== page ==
JAMA logoNovel influenza A (H1N1) is a pandemic respiratory infection which apparently displays an increased threat to pregnant women. According to the study conducted by the State University of New York Downstate Medical Center and Kings County Hospital Center in Brooklyn pregnant women who contracted the H1N1 flu strain are at an increased risk for obstetrical complications. These complications may include fetal distress, premature delivery, emergency cesarean delivery and fetal death.

The authors highlighted that prior studies did reveal an elevated rate of hospitalization, increased illness and mortality amongst pregnant women suffering with seasonal influenza epidemics and pandemics. But they probably failed to report an increase in birth defects. It was ascertained that during the flu pandemics of 1918 and 1957, pregnant women had shown an increase in mortality rates.

“Novel influenza A (H1N1) is a pandemic respiratory infection commanding much attention by the international medical community. Little data have been reported regarding the impact of H1N1 on pregnant patients or the gestational fetus, and published reports have been conflicting,” explained Andrew C. Miller, M.D., of the State University of New York Downstate Medical Center and Kings County Hospital Center, Brooklyn, and colleagues.

To conduct the study investigators scrutinized data collected from 18 patients. All these patients were in an average age of 27 years and were hospitalized in two urban academic medical centers with a diagnosis of H1N1. They were admitted from May 18 to June 24, 2009. These results were then compared to the reports that were already made public, about the H1N1 outbreak and reports of flu pandemics of 1918 and 1957.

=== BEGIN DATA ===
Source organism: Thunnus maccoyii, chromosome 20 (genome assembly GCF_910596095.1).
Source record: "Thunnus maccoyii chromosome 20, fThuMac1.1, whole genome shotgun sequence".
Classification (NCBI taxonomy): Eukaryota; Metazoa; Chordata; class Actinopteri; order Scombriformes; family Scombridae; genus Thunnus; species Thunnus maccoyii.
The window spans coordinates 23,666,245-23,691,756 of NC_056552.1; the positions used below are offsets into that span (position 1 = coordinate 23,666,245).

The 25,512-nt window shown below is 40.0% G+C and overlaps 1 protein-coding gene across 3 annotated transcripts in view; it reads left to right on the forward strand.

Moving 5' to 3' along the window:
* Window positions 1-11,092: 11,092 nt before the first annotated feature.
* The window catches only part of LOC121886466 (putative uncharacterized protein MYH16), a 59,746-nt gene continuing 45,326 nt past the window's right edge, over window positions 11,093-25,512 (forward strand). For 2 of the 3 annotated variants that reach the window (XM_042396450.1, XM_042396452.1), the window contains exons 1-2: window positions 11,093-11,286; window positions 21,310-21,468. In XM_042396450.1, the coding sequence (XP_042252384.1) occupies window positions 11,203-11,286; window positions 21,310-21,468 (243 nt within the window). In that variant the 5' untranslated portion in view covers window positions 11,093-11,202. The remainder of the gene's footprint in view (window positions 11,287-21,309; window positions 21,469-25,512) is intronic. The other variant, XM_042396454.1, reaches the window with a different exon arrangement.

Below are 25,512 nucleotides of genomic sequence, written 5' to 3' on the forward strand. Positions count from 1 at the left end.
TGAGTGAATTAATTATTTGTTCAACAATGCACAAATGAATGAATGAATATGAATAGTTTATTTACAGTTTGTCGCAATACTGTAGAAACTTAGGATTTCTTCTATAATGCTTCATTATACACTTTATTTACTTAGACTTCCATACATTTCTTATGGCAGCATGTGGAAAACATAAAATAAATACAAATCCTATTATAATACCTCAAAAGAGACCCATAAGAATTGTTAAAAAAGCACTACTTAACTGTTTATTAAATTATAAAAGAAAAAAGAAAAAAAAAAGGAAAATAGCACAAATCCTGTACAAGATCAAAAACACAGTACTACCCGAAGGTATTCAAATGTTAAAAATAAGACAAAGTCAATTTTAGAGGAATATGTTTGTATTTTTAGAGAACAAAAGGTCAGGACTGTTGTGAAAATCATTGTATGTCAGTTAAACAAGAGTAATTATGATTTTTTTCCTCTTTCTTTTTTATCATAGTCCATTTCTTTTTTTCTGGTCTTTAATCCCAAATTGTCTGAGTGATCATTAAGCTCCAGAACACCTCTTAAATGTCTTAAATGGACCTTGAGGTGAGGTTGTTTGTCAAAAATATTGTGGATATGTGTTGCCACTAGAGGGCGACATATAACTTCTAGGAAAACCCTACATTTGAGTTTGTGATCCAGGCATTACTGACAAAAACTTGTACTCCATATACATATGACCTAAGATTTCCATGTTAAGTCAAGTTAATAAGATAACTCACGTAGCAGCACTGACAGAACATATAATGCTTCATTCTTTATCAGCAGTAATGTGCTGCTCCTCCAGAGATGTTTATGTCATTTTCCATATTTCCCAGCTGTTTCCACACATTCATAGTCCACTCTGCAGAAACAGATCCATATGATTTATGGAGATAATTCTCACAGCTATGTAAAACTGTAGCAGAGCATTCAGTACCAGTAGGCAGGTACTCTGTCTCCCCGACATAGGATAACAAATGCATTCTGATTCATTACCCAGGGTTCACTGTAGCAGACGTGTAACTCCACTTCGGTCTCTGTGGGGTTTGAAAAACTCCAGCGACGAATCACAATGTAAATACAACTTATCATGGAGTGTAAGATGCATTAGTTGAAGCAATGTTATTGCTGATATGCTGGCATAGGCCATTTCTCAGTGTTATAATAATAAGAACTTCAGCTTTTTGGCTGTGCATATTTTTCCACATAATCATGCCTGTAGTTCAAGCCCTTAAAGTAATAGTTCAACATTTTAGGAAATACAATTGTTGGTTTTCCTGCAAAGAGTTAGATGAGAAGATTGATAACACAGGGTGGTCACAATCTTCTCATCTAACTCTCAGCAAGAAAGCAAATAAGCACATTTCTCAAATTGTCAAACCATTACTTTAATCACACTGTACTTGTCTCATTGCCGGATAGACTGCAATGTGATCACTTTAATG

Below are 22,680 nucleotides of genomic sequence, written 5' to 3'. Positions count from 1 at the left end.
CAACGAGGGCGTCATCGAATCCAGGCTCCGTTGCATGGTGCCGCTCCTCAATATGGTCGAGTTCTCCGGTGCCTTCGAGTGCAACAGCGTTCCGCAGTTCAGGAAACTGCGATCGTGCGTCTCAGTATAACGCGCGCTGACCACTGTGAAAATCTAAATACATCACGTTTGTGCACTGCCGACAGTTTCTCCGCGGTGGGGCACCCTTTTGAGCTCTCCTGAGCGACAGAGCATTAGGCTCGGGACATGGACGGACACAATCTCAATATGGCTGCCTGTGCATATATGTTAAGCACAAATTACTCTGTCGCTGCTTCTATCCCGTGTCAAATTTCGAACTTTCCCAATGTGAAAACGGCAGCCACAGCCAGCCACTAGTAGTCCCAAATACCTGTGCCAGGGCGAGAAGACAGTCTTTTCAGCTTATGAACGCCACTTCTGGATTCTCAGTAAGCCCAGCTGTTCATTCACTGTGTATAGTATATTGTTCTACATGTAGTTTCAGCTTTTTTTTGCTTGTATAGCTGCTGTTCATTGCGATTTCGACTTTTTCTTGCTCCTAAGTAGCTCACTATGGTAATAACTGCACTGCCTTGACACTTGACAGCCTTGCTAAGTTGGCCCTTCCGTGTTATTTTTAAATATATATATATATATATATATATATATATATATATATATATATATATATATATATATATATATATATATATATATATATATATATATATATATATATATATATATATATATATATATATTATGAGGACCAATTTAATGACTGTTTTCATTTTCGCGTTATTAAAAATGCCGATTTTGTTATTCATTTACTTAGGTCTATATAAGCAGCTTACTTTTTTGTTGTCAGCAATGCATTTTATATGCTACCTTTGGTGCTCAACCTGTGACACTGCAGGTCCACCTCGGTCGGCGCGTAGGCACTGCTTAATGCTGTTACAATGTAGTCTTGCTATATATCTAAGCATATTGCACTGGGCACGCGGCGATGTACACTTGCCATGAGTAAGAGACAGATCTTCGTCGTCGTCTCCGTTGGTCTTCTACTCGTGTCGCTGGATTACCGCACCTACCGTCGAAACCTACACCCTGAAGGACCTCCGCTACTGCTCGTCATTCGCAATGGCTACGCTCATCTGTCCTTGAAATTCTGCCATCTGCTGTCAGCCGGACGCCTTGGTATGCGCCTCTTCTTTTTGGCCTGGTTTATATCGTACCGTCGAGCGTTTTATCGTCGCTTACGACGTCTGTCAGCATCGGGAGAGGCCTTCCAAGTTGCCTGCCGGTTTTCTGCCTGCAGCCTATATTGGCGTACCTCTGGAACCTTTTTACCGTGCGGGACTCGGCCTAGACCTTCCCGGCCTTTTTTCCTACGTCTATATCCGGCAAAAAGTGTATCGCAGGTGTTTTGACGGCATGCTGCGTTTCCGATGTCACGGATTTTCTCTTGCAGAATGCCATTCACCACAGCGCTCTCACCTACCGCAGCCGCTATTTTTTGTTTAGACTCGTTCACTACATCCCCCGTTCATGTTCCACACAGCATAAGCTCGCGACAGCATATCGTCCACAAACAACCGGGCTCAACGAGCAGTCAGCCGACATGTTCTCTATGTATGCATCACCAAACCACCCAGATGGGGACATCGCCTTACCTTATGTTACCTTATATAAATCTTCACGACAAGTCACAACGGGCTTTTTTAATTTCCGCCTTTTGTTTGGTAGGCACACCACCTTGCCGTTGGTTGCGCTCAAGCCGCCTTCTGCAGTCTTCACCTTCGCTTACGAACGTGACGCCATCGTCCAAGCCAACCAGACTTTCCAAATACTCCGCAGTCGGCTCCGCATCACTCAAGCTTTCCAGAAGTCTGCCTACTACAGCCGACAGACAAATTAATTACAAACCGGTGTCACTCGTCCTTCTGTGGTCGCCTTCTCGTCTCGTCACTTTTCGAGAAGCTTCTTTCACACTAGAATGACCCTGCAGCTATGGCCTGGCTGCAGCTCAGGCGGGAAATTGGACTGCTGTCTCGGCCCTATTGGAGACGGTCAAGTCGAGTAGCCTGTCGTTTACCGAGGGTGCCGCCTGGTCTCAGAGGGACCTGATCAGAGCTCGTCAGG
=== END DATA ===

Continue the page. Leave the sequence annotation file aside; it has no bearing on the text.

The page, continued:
The authors further remarked, “Little data are available regarding fetal outcomes and mortality rates among H1N1-infected mothers. Of the 18 patients in this series, one had a spontaneous abortion and one died postnatally from complications of extreme prematurity and sepsis.”

In all the medical centers these patients were diagnosed with oseltamivir phosphate on the day of admission itself. From the total of 18 patients 3 were admitted to the intensive care unit. Seven patients delivered during their stay in the hospital stay itself, amongst which six were premature births. These six premature births included five that involved fetal distress and four that were delivered via emergency Cesarean delivery (C-section).

Although no congenital birth defects were discovered, two fetal deaths did occur while no maternal deaths were registered. The study enlightens the serious threat to pregnant women with H1N1. The authors further seem to recommend an early treatment and care for patients with this disease, especially pregnant women.

The study was published in the May 24 issue of Archives of Internal Medicine, one of the JAMA/Archives journals.